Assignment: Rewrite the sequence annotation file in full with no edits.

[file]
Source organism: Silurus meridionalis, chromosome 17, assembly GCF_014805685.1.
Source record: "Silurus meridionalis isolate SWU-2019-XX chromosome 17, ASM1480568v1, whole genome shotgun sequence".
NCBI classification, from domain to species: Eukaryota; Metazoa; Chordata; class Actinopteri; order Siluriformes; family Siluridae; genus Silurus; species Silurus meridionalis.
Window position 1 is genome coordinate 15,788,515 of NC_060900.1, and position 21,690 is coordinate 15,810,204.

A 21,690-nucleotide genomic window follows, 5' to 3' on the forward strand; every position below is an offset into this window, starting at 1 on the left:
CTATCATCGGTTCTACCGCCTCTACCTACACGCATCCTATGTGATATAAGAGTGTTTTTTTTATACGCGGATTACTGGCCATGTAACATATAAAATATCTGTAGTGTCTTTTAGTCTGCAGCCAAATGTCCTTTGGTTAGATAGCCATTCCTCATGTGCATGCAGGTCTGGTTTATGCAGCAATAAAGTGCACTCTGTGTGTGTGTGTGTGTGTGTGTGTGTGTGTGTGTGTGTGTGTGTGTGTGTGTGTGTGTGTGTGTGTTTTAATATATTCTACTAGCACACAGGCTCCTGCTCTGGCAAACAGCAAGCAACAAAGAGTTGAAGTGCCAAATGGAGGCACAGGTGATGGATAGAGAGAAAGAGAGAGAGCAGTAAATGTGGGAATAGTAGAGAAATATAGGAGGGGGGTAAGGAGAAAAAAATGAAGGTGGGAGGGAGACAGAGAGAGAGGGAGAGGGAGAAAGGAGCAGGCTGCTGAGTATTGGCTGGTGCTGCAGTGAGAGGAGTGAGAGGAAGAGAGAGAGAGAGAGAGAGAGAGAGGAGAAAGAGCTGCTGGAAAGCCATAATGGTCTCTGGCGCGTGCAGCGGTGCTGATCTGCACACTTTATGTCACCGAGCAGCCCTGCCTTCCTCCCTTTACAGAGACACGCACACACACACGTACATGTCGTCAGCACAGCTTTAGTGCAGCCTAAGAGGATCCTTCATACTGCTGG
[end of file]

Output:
Source organism: Silurus meridionalis, chromosome 17, assembly GCF_014805685.1.
Source record: "Silurus meridionalis isolate SWU-2019-XX chromosome 17, ASM1480568v1, whole genome shotgun sequence".
NCBI classification, from domain to species: Eukaryota; Metazoa; Chordata; class Actinopteri; order Siluriformes; family Siluridae; genus Silurus; species Silurus meridionalis.
Window position 1 is genome coordinate 15,788,515 of NC_060900.1, and position 21,690 is coordinate 15,810,204.

A 21,690-nucleotide genomic window follows, 5' to 3' on the forward strand; every position below is an offset into this window, starting at 1 on the left:
CTATCATCGGTTCTACCGCCTCTACCTACACGCATCCTATGTGATATAAGAGTGTTTTTTTTATACGCGGATTACTGGCCATGTAACATATAAAATATCTGTAGTGTCTTTTAGTCTGCAGCCAAATGTCCTTTGGTTAGATAGCCATTCCTCATGTGCATGCAGGTCTGGTTTATGCAGCAATAAAGTGCACTCTGTGTGTGTGTGTGTGTGTGTGTGTGTGTGTGTGTGTGTGTGTGTGTGTGTGTGTGTGTGTGTGTGTTTTAATATATTCTACTAGCACACAGGCTCCTGCTCTGGCAAACAGCAAGCAACAAAGAGTTGAAGTGCCAAATGGAGGCACAGGTGATGGATAGAGAGAAAGAGAGAGAGCAGTAAATGTGGGAATAGTAGAGAAATATAGGAGGGGGGTAAGGAGAAAAAAATGAAGGTGGGAGGGAGACAGAGAGAGAGGGAGAGGGAGAAAGGAGCAGGCTGCTGAGTATTGGCTGGTGCTGCAGTGAGAGGAGTGAGAGGAAGAGAGAGAGAGAGAGAGAGAGAGAGGAGAAAGAGCTGCTGGAAAGCCATAATGGTCTCTGGCGCGTGCAGCGGTGCTGATCTGCACACTTTATGTCACCGAGCAGCCCTGCCTTCCTCCCTTTACAGAGACACGCACACACACACGTACATGTCGTCAGCACAGCTTTAGTGCAGCCTAAGAGGATCCTTCATACTGCTGG